How do I raise or lower soil ph?

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What’s the best method to raise or lower soil ph ?

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  • Fiddledd224 Fiddledd224 on Nov 18, 2018

    The only way to tell if your garden soil pH needs to be adjusted is to get a soil test. These are available in the U.S. from the Extension Service of your state’s land-grant university. Here’s a link to determine where to go. There are also a number of independent soil testing laboratories. In Canada, check with your local agriculture office. A garden pH test is not expensive and should be performed every four or five years.

    1. Acidic soils are amended with lime to raise the soil pH and make the soil less acidic. The exact amount of lime necessary to properly adjust pH can only be determined by a soil test. Do be aware, however, that not all liming materials are equal. Look to your soil test results to determine if you need calcitic lime or dolomitic lime.

    Calcitic lime is mined from natural limestone deposits and crushed to a fine powder. It is also called aglime or agricultural lime and supplies calcium to your soil as it adjusts the pH.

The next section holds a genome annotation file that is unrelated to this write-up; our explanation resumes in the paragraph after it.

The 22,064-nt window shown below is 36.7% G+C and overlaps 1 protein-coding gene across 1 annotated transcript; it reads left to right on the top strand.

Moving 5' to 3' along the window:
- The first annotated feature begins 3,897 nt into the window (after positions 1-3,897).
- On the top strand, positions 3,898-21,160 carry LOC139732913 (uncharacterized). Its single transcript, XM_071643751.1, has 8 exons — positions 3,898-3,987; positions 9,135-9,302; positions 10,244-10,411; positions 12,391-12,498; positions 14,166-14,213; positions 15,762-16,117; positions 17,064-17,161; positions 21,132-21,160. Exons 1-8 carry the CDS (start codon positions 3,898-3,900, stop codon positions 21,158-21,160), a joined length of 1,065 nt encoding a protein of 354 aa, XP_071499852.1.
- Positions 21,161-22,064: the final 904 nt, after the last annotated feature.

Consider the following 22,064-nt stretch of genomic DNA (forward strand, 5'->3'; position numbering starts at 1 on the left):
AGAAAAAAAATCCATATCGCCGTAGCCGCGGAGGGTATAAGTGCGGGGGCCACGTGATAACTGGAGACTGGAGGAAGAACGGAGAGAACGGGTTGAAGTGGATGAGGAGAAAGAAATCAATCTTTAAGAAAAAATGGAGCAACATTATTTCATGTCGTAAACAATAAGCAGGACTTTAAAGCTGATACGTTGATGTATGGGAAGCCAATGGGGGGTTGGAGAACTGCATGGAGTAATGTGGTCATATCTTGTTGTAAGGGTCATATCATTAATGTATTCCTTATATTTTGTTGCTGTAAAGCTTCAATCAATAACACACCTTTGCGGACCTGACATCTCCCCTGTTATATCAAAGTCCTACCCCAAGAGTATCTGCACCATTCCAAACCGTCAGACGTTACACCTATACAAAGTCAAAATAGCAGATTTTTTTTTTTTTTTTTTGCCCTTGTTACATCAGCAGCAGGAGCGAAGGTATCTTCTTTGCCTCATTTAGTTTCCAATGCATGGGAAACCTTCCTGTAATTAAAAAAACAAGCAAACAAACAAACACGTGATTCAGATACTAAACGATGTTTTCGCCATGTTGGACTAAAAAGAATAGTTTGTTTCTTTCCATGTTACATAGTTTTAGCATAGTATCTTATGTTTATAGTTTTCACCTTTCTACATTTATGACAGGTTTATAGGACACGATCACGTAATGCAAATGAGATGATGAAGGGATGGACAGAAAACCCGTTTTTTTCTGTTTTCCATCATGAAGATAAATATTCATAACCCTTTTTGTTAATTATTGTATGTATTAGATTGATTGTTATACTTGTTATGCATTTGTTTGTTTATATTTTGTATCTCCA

Dolomitic lime is derived in a similar manner but from limestone sources that contain both calcium and magnesium.

    If your soil test comes back showing high levels of magnesium, use calcitic lime. If the test shows a magnesium deficiency, then use dolomitic limestone. Pelletized forms are easier to use and allow for more uniform coverage, and the application rate for pelletized lime is lower than for crushed. A 1:10 ratio is the rule of thumb. Meaning you need ten times less pelletized lime than crushed agricultural lime to garner the same pH change. So, if your soil test recommends adding 100 lbs of crushed agricultural lime, you can add 10 lbs of pelletized as an alternative.

    2. If you’re growing acid-loving plants, such as evergreens, blueberries, rhododendrons, and azaleas, you may need to lower the soil pH into the acidic range. If this is necessary, turn to elemental sulfur or aluminum sulfate.

    Elemental sulfur is applied to the garden and is eventually oxidized by soil microbes. It takes a few months to adjust pH. Working it into the soil will yield better results than adding it to the surface because it is more rapidly processed when it’s mixed into the soil. Spring applications are generally the most effective. Elemental sulfur is often found in pelletized form, and while it may take some time to work, it is far less likely to burn plants than aluminum sulfate products.

    Aluminum sulfate reacts quickly with the soil and makes a rapid soil pH change, but there is an increased potential to burn plant roots.

  • Kelli L. Milligan Kelli L. Milligan on Nov 18, 2018

    I go to my local nursery and buy what they tell me. Sorry.

  • Absolutely get a free soil test, and garden lime is helpful in lowering the acidity of the soil. It can be easily found at your local garden center. Good luck!

  • test you soil, then it will determine if you need to raise or lower for that the type of plant that needs it. different additives will help - local plant places will have the best solutions for you area